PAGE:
Shiites Take Absolute Majority in Parliament
Iran Scores Victory in the Iraqi Elections
Lebanese Broadcasting Co.'s satellite television news is reporting that the United Iraqi Alliance (UIA), comprising Shiite religious parties, has won an absolute majority (141 seats) after adjustments were made in accordance with electoral procedure. Abdul Aziz al-Hakim, the list leader, expressed his pleasure at this 51 percent outcome for his coalition. The UIA still needs a 2/3s majority, and therefore a coalition partner or partners, to form a government (which involves electing a president and two vice-presidents, who will appoint a prime minister). But it can now win votes on procedure and legislation without needing any other partner.
Robin Wright of the Washington Post points out that an electoral victory of the Supreme Council for Islamic Revolution in Iraq and the Dawa Party, both of them close to Tehran, is not what Secretary of Defense Donald Rumsfeld and the Neoconservatives had been going for with this Iraq adventure. The United Iraqi Alliance is led by Abdul Aziz al-Hakim, a Shiite cleric who lived over 2 decades in exile in Iran. I point out that the likely coalition partner of the United Iraqi Alliance is the Kurdistan Alliance, led by Jalal Talabani, who is himself very close to Tehran. So there are likely to be warm Baghdad-Tehran relations.
Likewise, it is worth pointing out that the new Shiite government in Baghdad will support the Lebanese Shiites, including Hezbollah.
One of the Neoconservatives' goals had been the installation of a pro-Israel government in Baghdad. But at Supreme Council for Islamic Revolution rallies and Friday prayers services, crowds have been known to chant 'Death to Israel!'
Stanley Reed of Business Week points out that a UIA-dominated Iraq is likely to move toward implementation of Islamic law, even if not toward clerical rule. One question is whether the Dawa Party tradition of thinking about economics, exemplified in the Our Economy of Muhammad Baqir al-Sadr (d. 1980), will be implemented versus Washington's laissez-faire dreams. In any case, most movements of political Islam have been interested in implementing Islamic law, not in clerical rule. That was the program in the Sudan, for instance, and is what the United Action Council (mainly the Jama'at-i Islami) is going for in the Northwest Frontier Province in Pakistan. This direction seems to be the one Iraq is now taking."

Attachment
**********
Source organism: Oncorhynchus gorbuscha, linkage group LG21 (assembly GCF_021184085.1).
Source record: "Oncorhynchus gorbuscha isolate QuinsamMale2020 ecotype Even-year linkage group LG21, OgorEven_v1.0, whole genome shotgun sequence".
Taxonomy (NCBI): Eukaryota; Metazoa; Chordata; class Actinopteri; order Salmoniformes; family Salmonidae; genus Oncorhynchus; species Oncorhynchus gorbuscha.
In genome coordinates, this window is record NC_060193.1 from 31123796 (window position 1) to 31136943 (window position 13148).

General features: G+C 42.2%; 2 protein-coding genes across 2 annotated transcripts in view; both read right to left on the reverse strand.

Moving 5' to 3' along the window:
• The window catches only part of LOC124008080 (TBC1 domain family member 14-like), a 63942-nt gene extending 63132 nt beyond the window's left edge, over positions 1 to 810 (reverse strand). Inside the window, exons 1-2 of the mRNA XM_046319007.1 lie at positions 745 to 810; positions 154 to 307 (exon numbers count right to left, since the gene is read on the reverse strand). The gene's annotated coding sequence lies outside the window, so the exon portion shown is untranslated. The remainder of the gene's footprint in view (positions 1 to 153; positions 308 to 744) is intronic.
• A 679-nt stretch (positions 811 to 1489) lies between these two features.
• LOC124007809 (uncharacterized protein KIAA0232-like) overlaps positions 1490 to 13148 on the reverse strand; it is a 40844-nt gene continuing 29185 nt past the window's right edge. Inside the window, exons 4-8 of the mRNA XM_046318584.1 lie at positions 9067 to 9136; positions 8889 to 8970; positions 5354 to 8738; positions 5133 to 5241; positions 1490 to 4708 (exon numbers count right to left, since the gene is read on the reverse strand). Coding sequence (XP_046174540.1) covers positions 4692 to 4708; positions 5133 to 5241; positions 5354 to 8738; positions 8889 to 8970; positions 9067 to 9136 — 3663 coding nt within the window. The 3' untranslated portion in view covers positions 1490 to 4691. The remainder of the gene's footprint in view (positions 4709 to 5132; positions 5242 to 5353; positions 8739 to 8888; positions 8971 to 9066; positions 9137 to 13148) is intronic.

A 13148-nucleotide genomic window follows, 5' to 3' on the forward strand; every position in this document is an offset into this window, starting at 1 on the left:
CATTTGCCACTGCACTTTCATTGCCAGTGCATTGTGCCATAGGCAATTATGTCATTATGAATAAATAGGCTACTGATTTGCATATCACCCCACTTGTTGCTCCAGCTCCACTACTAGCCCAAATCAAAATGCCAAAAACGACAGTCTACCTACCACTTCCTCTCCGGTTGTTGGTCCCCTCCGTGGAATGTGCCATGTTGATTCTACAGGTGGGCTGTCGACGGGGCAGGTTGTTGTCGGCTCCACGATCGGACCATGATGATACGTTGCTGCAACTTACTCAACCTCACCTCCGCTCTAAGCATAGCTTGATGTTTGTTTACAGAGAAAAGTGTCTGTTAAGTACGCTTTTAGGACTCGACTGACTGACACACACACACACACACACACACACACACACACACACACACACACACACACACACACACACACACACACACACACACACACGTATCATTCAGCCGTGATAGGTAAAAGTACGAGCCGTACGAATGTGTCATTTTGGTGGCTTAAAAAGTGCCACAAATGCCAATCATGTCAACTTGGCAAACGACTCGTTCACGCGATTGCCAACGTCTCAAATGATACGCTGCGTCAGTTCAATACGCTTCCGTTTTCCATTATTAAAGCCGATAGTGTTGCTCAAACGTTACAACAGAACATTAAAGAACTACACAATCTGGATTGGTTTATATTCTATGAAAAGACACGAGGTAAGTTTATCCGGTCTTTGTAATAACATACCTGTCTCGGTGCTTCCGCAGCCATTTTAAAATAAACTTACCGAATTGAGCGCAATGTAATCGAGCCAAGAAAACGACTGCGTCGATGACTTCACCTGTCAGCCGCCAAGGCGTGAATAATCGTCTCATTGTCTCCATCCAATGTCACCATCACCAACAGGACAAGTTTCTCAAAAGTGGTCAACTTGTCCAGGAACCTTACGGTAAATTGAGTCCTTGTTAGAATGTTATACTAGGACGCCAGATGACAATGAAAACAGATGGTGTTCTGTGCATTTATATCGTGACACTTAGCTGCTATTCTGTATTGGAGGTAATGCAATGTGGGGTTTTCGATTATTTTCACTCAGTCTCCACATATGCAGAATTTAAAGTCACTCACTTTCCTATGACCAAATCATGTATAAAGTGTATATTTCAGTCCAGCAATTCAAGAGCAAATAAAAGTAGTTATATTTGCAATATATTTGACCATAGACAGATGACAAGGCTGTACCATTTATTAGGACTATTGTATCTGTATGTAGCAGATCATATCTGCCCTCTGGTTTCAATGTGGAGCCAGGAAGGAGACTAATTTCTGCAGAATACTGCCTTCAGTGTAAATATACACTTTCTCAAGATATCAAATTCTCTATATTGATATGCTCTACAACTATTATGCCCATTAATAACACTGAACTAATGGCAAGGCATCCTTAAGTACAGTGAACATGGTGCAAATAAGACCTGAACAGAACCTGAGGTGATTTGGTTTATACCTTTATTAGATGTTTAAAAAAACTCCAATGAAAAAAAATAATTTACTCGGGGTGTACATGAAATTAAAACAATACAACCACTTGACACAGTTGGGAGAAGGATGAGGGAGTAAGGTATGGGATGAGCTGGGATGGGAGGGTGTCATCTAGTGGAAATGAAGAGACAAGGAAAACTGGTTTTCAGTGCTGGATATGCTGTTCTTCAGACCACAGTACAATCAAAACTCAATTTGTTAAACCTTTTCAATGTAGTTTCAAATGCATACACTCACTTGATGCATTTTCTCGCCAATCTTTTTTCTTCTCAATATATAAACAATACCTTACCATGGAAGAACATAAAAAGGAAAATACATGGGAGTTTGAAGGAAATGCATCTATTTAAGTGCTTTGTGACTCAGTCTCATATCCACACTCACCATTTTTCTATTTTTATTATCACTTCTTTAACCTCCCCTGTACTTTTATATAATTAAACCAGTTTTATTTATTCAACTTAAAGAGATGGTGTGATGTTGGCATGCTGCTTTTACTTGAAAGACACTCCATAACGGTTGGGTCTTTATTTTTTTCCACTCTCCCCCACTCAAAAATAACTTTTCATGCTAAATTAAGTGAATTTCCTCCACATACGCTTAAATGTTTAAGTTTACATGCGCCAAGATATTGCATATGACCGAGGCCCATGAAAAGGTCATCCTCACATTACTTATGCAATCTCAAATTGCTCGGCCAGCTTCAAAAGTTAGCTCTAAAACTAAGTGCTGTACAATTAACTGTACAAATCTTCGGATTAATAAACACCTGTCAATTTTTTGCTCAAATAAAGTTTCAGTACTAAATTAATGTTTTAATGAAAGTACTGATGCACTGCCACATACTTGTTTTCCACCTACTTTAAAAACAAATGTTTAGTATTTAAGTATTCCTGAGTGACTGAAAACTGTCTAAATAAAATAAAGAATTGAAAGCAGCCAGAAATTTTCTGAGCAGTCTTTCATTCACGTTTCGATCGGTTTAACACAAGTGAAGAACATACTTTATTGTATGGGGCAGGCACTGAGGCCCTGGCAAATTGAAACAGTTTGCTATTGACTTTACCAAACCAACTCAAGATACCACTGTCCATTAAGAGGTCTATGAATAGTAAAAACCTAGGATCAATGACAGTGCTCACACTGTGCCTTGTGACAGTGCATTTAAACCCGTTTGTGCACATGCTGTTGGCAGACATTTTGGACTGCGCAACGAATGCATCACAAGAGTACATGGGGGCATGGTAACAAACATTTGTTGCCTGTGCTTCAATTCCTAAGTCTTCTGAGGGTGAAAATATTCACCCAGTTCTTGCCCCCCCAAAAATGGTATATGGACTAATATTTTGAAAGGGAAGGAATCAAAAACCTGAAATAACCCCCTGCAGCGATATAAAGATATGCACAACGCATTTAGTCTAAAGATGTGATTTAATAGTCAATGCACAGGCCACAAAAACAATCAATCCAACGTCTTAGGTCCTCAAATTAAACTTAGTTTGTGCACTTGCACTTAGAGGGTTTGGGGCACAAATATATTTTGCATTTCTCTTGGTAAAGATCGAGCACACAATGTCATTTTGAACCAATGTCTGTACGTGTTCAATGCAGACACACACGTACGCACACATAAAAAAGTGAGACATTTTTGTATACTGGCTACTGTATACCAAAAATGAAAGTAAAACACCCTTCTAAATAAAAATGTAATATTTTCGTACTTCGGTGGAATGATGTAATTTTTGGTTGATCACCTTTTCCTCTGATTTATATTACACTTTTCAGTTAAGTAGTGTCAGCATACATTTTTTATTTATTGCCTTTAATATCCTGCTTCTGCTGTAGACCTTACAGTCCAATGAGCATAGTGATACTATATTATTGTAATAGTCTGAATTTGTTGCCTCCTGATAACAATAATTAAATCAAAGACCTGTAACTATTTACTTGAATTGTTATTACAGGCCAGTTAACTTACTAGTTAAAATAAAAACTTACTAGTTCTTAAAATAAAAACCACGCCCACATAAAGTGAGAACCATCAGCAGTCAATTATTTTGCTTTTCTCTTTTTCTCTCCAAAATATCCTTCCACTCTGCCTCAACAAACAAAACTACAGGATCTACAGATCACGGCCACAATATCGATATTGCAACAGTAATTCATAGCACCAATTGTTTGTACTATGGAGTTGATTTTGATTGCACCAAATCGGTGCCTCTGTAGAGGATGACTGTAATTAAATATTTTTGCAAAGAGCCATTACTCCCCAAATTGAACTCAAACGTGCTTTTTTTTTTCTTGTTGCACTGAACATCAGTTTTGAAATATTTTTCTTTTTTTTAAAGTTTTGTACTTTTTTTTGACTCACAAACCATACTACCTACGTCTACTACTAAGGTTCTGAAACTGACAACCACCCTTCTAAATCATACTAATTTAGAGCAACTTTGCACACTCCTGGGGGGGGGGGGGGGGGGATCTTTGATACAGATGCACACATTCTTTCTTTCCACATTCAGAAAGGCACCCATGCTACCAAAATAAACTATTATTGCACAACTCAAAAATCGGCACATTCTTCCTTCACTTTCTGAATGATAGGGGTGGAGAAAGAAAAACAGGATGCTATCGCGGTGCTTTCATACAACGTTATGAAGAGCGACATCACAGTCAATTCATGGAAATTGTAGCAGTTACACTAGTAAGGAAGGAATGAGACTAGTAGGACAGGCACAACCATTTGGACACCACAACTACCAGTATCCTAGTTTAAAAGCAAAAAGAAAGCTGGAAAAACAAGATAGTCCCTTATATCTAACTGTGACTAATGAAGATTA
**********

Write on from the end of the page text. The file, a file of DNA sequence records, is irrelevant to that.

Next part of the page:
Okay, so Juan Cole is a real leftist jerk who wants to see freedom in Iraq falter. He and his lefty ilk can't help but fawn over dictators like Castro and Saddam. But I link to his post because it is true that no one can predict with certainty what the new Iraqi Shiite-dominated government will look like. But a few things first. First-people voted for these leaders. Cole seems to forget that, or doesn't seem to think that that fact alone makes whatever government that takes power in Iraq more legitimate. Democracy is a good thing. In my opinion, all dictators and tyrants should be killed. Man may war on man, but no man should be a slave to a king. Secondly, there may well be extremest muslims in Iraq's new government. I think that experience will show that when people get to elect religious nuts to government, they quickly see the results, and vote more moderate people in the next time. Whereas if you fear the extremists, and prop up dictators, people never get to see the error of their ways and pine for extremism for ever, since dictatorships also breed misery of their own. Only by putting the power in the hands of the people is real progress possible. The worst crime on the United States' hands isn't democracy in Iraq and Afghanistan, it is supporting dictators in the Middle East previously. That has come back to haunt us and we need to make it right, and our soldiers are doing so right now. Our hands were tied however in fighting a far larger dictatorial foe in the Soviet Union. Now they are gone and we are mopping up the mess.
Oh, and PS, Juan Cole is a great example of an opinionated lefty professor who is used to holding court in his classroom, and enjoying his brilliance, but can't stand it now that ordinary mortals have their own blogs and webpages and engage in rational debate with him. He's shown that when he makes a mistep, or misstatement, and is corrected or challenged by the blogosphere, he can't take it. He resorted to pathetic ad hominem attacks. However, reason is the coin of the realm as far as debate about any topic is concerned, not how many degrees you have, or how many people read your newspaper. Juan is one of the many people on the wrong side of history, but now their lies and foolishness will be proven wrong, and recorded for posterity. How wonderful it is to live in this age of the internet.